By failing to recognize the importance of training staffers and spokespeople, organizations risk losing an opportunity to leverage coverage. A good spokesperson understands how quickly and effectively to position his product or company. A bad spokesperson can sabotage a multi-million dollar public relations campaign in a matter of seconds.
If your staffers aren’t media trained, keep them away from the trade show. They need to know what reporters want, dos and don’ts of interviewing and how to develop a short attention grabbing description that they can share with almost any audience. Don’t refer the reporter to a PR person back at the office. If they walk away, chances are, they’re gone for good.
Don’t assume the reporter will call you to follow up. Give them a couple of days and then call to find out if they need additional information, pictures or interviews. Reporters hate to admit this, but the easier you make their job, the happier they are.
Finally, ask the right questions. Take a moment to find out who you’re talking to, what they cover and what would interest their readers or listeners. Then, try to become one of those readers and visualize what you would want to read about if you were them. When you learn to speak from an audience’s perspective, you will build credibility and position yourself as someone who gets it. By doing that, you are positioning yourself as a resource, building relationships and opening opportunities for the reporter to call you in the future. That’s what leveraging is all about.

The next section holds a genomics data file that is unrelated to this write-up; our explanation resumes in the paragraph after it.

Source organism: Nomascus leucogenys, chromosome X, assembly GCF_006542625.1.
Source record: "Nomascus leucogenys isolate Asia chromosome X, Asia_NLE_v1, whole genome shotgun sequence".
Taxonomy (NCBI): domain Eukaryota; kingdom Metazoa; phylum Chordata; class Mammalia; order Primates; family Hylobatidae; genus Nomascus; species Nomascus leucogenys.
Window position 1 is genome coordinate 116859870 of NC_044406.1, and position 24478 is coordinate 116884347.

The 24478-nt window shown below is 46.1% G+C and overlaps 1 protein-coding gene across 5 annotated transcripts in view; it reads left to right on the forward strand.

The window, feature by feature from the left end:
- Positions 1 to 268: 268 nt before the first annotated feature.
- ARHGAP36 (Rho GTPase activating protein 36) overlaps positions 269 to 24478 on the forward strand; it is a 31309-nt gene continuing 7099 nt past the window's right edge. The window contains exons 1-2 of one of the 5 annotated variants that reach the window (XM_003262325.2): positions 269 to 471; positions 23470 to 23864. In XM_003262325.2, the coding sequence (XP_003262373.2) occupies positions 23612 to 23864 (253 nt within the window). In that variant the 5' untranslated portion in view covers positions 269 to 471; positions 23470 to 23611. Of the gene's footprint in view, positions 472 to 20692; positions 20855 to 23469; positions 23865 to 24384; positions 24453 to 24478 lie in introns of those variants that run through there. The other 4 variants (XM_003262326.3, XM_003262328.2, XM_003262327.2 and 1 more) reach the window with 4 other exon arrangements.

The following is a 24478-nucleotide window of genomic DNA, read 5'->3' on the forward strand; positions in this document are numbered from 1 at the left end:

About the Author:
Karen Friedman is one of the leading communications coaches in today’s business world whose techniques are successfully used by thousands of people across the globe. Founder of Philadelphia based Karen Friedman Enterprises, Inc., she counsels spokespeople, newsmakers and executives to make the most of every interview, appearance and presentation. An award winning television news reporter and anchor, Karen has repeatedly received the International Association of Business Communicators Recommended Speaker designation. For more information, contact: www.karenfriedman.com